Tapping for Tea

I have to admit that the practice of finger tapping when tea is being poured is something of a mystery to me. Which probably makes sense since as far as I’m aware it’s a practice that’s primarily confined to certain Asian countries and most notably China. But when I ran across an article recently at an Asian food site I thought it was time to take a closer look at the practice.

China Tea Sampler - steep and tap! (Photo source: The English Tea Store)
China Tea Sampler – steep and tap! (Photo source: The English Tea Store)

I took a look a few of my favorite books on tea history and Chinese tea culture and they seem to be curiously silent on the subject. From a European perspective, I found reference to a similar custom practiced with wine in this report that dates all the way back to 1885. But as the aforementioned article suggests, finger tapping is a practice that supposedly dates back several centuries to the Qing dynasty.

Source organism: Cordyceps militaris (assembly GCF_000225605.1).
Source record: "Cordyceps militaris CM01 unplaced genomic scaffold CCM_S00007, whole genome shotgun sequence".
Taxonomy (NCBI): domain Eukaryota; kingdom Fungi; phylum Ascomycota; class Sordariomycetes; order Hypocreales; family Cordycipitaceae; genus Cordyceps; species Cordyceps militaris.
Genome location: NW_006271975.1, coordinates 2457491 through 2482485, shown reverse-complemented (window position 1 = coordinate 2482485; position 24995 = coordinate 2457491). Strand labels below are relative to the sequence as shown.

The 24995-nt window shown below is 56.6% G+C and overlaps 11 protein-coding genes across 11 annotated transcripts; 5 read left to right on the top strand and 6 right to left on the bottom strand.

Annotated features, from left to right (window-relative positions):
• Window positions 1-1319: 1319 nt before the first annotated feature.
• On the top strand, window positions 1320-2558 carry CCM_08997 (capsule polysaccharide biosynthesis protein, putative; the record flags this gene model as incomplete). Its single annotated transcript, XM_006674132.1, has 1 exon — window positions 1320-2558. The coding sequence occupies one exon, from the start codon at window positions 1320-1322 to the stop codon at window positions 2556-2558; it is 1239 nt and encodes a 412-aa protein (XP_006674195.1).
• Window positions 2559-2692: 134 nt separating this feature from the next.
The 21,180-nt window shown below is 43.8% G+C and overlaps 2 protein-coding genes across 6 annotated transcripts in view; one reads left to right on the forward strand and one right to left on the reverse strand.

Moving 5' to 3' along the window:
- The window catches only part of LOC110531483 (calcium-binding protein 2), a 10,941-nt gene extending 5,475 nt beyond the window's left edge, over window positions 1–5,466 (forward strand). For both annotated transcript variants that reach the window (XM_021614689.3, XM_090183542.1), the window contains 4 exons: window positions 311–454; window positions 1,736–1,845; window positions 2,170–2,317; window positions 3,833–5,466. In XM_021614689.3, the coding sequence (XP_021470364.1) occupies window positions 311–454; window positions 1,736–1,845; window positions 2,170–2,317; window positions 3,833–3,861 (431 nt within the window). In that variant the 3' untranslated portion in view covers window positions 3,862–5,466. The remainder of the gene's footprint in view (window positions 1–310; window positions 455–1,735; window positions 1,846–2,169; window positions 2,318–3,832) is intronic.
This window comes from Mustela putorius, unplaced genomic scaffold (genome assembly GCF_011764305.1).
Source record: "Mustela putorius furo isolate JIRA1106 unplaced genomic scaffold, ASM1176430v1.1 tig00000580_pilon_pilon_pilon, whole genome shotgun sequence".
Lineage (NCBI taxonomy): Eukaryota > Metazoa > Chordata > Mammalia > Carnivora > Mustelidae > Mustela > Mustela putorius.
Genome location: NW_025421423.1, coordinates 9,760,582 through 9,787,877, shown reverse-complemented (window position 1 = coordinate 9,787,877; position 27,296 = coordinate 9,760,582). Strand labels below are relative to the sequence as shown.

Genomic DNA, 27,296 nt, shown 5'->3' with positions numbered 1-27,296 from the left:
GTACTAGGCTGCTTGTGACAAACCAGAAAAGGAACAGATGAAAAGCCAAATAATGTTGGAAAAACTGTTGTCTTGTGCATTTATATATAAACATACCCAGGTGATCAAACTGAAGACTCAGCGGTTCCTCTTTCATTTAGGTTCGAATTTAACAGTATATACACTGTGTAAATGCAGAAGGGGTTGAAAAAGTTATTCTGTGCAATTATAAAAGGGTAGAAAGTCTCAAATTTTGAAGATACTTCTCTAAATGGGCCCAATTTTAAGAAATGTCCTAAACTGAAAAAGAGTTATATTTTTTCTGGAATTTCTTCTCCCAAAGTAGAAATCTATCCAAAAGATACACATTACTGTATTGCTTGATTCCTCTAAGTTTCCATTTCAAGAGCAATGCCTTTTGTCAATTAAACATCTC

As the story goes, one of the Chinese emperors of the day had disguised himself so that he could get out among the common people. Though he was traveling with a servant it was the emperor who actually found himself pouring tea for said servant at a teahouse. Which left the servant with the dilemma of how to show the appropriate level of gratitude without blowing the emperor’s cover. His solution was to bend two fingers and rap the knuckles on the table to show his appreciation.

Which sounds like it could be another of those quaint legends about tea that are too good to be true but it’s a custom that still survives to this day in some places, although often with three fingers used instead of two. Not surprisingly, the custom is said to be more popular among older tea drinkers than the young and one can’t help wonder if it might be in danger of falling by the wayside as those elderly tea drinkers pass along.

Of course, there’s no law that says that only elderly Chinese tea drinkers can tap for their tea. So the next time someone pours tea for you do your part to preserve this tradition and give them a few taps.

While it really has nothing to do with the subject of this article here’s some bonafide scientific research on finger tapping that’s too good to pass up.

See more of William I. Lengeman’s articles here.

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